Watson Institute for International and Public Affairs
Marc J. Dunkelman

Marc J. Dunkelman

Marc J. Dunkelman

Fellow in Public Policy

Biography

Marc J. Dunkelman is a visiting fellow at Brown University’s Taubman Center for American Politics and Policy. His research focuses on how the evolving architecture of American community has affected the workings of government, the dynamism of the American economy, and the resilience of the American social safety net.

During more than a dozen years working in Washington, DC, Dunkelman served on the staff of the Senate Judiciary Committee, as legislative director and chief of staff to a member of New York City’s delegation to the House of Representatives, and as the vice president for strategy and communications at the Democratic Leadership Council. He was also a senior fellow at the Bill, Hillary, and Chelsea Clinton Foundation, a visiting fellow at the Bipartisan Policy Center, and a fellow at the Johns Hopkins University Center for Advanced Governmental Studies.

Born in Cincinnati, Ohio and raised in Buffalo, NY, Dunkelman is a magna cum laude graduate of Columbia, where he worked to found the Columbia Political Union. His work has appeared in the Atlantic, Wall Street Journal, Los Angeles Times, Washington Post,Providence Journal, Harvard Business ReviewChronicle of Higher Education, U.S. News and World ReportSalon, and National Affairs, among other publications.

In 2014, W.W. Norton published Dunkelman’s first book, The Vanishing Neighbor: The Transformation of American Community which was covered by the New York Times, New York Times Magazine, Washington Post, Politico, Boston Globe, Providence Journal, Seattle Times, San Francisco Chronicle, and Macleans, among other places.

Publications

2014

“How ‘Quality Time’ is Killing American Innovation.” Harvard Business Review, December 1, 2014. read

“America’s Tolerance Dilemma.” Los Angeles Times, September 7, 2014. read

“What Data Can’t Convey.” Chronicle of Higher Education, August 19, 2014. read

“The Crisis of American Exceptionalism” RealClearPolitics, August 13, 2014. read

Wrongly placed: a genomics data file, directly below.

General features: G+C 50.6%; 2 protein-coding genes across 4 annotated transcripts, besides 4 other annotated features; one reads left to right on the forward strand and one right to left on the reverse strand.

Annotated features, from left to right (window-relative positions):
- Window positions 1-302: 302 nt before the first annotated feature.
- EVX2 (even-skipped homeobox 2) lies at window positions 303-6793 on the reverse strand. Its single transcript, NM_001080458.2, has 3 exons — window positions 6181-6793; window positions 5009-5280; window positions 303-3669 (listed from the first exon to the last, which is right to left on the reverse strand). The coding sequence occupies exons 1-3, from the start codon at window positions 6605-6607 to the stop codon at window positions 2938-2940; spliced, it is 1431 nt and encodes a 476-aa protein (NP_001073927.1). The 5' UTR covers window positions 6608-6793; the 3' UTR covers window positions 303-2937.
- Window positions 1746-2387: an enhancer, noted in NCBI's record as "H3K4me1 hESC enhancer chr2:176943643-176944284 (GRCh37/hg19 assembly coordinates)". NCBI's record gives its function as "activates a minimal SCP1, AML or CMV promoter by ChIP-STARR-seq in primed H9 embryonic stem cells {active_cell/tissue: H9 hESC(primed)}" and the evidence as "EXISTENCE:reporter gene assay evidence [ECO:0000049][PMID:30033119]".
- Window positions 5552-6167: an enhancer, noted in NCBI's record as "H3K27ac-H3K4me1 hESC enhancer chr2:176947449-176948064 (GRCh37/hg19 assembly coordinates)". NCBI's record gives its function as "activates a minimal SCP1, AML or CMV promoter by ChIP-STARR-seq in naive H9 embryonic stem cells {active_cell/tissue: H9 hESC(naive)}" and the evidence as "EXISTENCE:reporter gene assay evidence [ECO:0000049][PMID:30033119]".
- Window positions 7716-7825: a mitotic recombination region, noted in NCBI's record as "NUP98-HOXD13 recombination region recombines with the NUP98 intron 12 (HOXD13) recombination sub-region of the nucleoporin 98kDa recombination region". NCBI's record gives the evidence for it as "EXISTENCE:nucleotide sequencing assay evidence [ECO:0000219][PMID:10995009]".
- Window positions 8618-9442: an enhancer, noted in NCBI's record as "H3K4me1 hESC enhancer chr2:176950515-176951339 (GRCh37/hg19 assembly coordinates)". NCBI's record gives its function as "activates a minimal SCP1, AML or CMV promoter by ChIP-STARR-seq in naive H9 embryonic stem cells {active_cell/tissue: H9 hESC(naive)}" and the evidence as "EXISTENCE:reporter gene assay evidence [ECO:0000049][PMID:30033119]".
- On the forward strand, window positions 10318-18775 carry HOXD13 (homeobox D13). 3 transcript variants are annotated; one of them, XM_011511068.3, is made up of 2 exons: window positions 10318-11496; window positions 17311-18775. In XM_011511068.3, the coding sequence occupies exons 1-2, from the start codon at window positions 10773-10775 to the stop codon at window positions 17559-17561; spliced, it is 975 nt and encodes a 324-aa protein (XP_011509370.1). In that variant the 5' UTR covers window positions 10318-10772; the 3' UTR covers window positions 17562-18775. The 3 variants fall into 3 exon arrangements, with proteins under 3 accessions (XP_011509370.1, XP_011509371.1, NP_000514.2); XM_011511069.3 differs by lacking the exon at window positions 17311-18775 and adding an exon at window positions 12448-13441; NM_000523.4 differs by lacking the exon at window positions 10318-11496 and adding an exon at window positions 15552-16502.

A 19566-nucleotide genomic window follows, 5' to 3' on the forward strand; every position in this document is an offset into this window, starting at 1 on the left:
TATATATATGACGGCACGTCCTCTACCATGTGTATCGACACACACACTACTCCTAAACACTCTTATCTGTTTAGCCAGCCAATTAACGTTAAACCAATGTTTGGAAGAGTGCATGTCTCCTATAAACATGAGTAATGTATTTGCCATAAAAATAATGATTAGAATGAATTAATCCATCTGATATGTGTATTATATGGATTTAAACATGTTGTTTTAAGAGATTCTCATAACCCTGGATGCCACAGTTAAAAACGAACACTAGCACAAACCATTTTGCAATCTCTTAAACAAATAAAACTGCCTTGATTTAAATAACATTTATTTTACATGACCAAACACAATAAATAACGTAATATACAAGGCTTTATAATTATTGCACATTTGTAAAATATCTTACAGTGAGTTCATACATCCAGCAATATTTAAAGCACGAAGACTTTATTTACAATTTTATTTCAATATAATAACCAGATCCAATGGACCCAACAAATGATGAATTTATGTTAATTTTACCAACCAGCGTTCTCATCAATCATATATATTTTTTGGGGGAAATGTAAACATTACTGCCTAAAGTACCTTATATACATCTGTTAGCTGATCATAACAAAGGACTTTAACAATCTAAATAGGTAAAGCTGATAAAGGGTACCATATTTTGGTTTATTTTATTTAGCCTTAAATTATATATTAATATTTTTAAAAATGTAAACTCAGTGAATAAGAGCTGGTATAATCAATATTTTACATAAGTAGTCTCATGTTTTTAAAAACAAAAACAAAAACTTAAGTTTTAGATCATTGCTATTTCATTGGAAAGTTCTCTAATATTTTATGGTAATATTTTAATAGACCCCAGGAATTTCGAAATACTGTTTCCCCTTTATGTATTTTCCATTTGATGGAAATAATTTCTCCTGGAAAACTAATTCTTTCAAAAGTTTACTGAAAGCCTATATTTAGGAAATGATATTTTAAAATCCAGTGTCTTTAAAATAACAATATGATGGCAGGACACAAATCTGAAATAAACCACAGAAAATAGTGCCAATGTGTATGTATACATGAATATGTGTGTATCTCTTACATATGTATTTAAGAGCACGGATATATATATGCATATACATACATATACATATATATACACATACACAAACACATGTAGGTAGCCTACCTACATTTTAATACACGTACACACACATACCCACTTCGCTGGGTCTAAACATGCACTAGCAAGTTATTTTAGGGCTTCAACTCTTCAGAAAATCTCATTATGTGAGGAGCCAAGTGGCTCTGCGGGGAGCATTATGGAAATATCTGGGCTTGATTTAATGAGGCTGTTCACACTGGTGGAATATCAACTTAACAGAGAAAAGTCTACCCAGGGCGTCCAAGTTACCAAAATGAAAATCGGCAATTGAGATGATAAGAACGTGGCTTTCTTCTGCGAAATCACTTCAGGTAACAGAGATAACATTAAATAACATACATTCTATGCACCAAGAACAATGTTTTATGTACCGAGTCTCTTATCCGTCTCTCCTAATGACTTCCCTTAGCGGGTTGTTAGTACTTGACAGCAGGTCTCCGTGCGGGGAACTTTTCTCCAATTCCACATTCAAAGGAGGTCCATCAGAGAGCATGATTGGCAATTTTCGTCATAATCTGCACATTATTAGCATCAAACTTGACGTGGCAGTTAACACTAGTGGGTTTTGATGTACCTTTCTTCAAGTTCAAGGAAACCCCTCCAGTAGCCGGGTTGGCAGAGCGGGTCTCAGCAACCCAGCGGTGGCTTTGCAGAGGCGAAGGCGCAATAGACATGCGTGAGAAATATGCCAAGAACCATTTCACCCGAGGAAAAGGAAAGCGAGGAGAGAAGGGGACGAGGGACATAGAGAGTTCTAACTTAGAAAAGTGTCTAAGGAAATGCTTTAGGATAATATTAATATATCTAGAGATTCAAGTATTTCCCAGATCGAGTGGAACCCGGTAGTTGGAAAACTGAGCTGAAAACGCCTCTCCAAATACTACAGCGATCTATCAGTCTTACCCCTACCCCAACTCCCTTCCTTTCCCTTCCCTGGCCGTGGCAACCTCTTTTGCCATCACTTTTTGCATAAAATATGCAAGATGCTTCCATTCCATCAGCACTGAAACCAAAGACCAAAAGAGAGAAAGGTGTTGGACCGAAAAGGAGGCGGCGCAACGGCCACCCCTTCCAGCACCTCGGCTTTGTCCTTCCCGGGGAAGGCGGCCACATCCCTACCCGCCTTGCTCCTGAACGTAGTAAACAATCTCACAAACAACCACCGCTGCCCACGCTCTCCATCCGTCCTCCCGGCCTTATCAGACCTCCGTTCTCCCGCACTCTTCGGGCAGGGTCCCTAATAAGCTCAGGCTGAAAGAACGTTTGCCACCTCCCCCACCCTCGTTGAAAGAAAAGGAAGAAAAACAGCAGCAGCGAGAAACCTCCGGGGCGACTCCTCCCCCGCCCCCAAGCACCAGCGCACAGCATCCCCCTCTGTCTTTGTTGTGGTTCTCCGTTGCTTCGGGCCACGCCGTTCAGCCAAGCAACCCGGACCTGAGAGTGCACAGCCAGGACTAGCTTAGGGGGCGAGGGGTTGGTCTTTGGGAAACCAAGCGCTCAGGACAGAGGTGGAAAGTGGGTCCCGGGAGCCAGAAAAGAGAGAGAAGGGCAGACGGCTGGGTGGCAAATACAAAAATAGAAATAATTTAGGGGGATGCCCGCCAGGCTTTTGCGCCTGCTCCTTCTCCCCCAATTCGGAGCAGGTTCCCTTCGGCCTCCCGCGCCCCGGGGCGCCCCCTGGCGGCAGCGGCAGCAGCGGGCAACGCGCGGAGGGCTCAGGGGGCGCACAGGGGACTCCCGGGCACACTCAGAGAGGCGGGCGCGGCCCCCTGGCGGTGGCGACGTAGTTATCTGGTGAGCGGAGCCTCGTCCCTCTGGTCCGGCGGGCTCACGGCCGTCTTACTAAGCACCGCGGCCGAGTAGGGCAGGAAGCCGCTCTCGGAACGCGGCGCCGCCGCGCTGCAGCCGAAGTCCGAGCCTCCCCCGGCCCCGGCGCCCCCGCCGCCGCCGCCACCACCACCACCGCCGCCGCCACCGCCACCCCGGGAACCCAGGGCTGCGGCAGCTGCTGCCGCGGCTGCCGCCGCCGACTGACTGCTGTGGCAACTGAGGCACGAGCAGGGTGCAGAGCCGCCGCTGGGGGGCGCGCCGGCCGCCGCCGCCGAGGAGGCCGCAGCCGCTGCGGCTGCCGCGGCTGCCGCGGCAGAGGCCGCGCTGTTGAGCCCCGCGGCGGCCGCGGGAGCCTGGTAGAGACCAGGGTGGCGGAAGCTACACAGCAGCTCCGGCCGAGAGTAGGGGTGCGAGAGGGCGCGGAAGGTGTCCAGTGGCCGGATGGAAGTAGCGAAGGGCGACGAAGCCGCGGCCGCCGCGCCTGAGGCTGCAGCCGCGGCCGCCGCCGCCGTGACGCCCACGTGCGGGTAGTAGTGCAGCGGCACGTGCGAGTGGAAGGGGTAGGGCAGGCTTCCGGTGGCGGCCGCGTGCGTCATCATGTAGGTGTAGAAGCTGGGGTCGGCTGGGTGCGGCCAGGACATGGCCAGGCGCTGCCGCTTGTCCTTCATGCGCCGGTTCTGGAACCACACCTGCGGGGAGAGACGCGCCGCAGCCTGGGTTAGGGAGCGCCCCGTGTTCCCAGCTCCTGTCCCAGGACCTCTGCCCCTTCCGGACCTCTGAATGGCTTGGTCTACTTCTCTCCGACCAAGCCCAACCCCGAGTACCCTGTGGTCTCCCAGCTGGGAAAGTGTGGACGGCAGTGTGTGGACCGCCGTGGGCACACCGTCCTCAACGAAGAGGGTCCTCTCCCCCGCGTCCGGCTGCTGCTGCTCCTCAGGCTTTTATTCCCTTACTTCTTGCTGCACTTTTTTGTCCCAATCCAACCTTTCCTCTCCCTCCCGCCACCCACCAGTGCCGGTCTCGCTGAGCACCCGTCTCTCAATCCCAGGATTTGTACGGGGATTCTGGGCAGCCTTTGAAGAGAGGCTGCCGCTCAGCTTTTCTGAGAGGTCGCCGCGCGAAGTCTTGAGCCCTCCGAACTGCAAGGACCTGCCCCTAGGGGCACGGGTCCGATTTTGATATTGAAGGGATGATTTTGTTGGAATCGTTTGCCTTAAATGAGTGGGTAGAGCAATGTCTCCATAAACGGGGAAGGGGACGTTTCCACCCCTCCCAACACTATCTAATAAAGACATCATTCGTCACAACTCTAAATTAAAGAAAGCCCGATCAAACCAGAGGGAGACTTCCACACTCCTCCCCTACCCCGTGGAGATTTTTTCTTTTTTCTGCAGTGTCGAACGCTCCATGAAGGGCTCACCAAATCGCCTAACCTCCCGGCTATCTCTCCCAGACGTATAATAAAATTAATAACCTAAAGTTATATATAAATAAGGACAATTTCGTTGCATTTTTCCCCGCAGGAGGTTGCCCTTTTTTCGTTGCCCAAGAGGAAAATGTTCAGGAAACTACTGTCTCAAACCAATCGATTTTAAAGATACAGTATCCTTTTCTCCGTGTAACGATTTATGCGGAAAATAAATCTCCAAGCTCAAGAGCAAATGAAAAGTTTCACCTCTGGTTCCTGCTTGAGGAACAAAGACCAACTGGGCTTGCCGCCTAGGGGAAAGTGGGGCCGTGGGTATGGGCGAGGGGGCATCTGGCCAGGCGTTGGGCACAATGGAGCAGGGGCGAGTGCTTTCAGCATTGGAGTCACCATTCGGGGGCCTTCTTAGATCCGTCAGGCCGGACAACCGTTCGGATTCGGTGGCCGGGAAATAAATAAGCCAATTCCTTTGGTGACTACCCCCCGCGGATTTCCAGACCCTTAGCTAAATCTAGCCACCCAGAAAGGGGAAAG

“How Did Things Get This Bad? Polarization, dysfunction and the collapse of everything” Salon, August 3, 2014. read

2013

“Grit and Community.” Essay Series on Character and Community, Brookings Institution, October 22, 2013. read

Talks & Media

Citations of The Vanishing Neighbor

Frank Bruni, "How Facebook Warps Our Worlds," New York Times, May 21, 2016. read

David Brooks, "How to Fix Politics," New York Times, April 12, 2016. read

Responses to The Vanishing Neighbor

Steven Assink, “There Goes the Neighborhood.” Hedgehog Review, December 4, 2014. read

J. Peder Zane, “Our cultural cocoons just one force driving vicious hyper-partisanship.” News & Observer, November 4, 2014. read

Tyler Cowen, “The One-Sentence Book Review.” New York Times Magazine, August 24, 2014 read

L. Gregory Jones, “Renewing Community in  a Networked Society,” Duke Divinity School, October 21, 2014 read

Naomi LaChance, “So Long, Neighbor.” U.S. News and World Report, August 21, 2014. read

Alex Kingsbury, “Why It’s Important to Hate the Yankees.” Boston Globe, August 17, 2014. read

Daniel Stid, “There Goes the Neighborhood.” Work in Progress: The Hewlett Foundation Blog, August 14, 2014. read

E.J. Dionne Jr., “Where Goes the Neighborhood?” Washington Post, August 10, 2014. read

Blake Seitz, “Blogging Alone.” Washington Free Beacon, August 9, 2014. read

Brian Bethune, “Stop Ignoring Your Neighbours.” Macleans, August 6, 2014. read

“The Real Reason for America’s Polarization? Look Next Door.” Washington Post’s ‘The Fix.’ August 4, 2014. read

News|Recent News

Why Won't You Be My Neighbor? (comments by Marc Dunkelman)

August 21, 2015 City Lab, The Atlantic

In an article on a new report that found that most Americans have never spent time with their neighbors, Marc Dunkelman, public policy fellow at Brown, discusses the reasons why people used to have more interactions with the people that lived around them.

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